Homebased jobs don’t afford the same amount of social interactions offered by an office job. Because of this, remote workers actually spend a lot more time glued to their computer monitors. For office workers, taking a break means spending some time hanging out in the breakroom. While for online workers, taking a break just means taking some time to watch a few internet videos or scan through social media. This type of arrangement can usually bring about a few health concerns. Here are the most common health risks of working from home.
One of the disadvantages of working from home is the lack of an ergonomic space. Most remote workers don’t have a dedicated workspace, and therefore just station themselves anywhere. Offices provide chairs that provide ample back support and desks with the appropriate height. However, most homes do not. For example, working on a bed seems fine at first. Comfortable even. But it poses some serious risks regarding posture that could lead to problems—such as back and neck pain—in the long run.
Related: Prevent Back Pain With These Workspace Tips
Erratic Sleep Patterns
Having sleeping problems is another one of the most common health risks of working from home. Remote workers can usually choose their own work schedules. However, for those who deal with international clients, it’s often not the case. Instead, they have to adjust to their client’s time zone.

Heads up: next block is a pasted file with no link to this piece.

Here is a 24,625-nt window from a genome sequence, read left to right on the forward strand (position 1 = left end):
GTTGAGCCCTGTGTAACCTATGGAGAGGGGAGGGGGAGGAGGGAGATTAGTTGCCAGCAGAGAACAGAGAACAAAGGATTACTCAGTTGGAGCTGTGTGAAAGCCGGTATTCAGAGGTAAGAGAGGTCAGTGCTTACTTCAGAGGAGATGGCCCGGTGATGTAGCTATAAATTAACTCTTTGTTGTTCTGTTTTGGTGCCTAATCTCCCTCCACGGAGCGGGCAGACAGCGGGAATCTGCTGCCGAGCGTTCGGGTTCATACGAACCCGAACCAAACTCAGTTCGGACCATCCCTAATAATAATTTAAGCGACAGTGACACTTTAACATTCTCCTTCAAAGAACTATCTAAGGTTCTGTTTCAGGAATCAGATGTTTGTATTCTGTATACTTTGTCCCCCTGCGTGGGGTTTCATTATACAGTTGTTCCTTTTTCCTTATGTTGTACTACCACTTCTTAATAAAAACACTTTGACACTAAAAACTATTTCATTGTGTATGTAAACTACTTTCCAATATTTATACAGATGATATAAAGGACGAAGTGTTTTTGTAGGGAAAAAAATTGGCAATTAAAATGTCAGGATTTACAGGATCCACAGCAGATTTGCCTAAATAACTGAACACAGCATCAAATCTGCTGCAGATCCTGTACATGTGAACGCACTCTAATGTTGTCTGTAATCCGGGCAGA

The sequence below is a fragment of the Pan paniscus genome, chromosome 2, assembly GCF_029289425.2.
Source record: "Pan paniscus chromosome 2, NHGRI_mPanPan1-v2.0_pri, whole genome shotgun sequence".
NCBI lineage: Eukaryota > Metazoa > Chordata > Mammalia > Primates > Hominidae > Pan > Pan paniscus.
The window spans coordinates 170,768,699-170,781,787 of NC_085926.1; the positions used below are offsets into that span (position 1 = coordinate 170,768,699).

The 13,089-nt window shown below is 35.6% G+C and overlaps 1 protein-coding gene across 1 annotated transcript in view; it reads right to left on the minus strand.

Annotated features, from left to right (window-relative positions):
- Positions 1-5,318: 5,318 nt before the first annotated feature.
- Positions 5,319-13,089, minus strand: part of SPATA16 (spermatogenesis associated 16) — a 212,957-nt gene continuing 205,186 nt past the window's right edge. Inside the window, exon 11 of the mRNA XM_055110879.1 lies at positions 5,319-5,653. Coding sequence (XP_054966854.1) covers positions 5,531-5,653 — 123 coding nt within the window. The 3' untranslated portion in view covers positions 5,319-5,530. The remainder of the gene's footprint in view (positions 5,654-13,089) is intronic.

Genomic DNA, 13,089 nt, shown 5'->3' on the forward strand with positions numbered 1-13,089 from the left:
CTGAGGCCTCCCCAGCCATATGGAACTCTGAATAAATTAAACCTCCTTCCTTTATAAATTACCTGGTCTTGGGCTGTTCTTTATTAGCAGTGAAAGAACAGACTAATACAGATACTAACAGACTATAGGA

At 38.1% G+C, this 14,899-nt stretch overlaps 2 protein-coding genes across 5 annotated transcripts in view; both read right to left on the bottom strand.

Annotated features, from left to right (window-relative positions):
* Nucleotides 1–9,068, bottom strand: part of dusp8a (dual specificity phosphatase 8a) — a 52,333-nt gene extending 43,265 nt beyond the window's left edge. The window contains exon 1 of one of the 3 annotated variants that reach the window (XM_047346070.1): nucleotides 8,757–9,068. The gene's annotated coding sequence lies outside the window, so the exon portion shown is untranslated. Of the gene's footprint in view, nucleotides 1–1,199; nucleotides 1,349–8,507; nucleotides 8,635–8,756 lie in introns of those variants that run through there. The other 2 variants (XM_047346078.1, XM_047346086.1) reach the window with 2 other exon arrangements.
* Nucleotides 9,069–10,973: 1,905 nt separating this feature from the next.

Work-from-home jobs have been a thing for a while now. A huge percent of remote workers chose the lifestyle because of preference. But thanks to COVID-19, it has become the forced norm for some people. Someone who isn’t used to being cooped up in a single space for a long time can get cabin fever.
Because of prolonged exposure to the screen, having vision problems is another risk of working from home. One of the contributing factors to eye problems is called blue light. And too much exposure to blue light can cause headaches and eye fatigue. It is also said to be a contributing factor in the disruption of our body’s natural sleep cycle.
Our body is a machine. And just like a machine, it needs utmost care and rest if we expect it to continue to function well.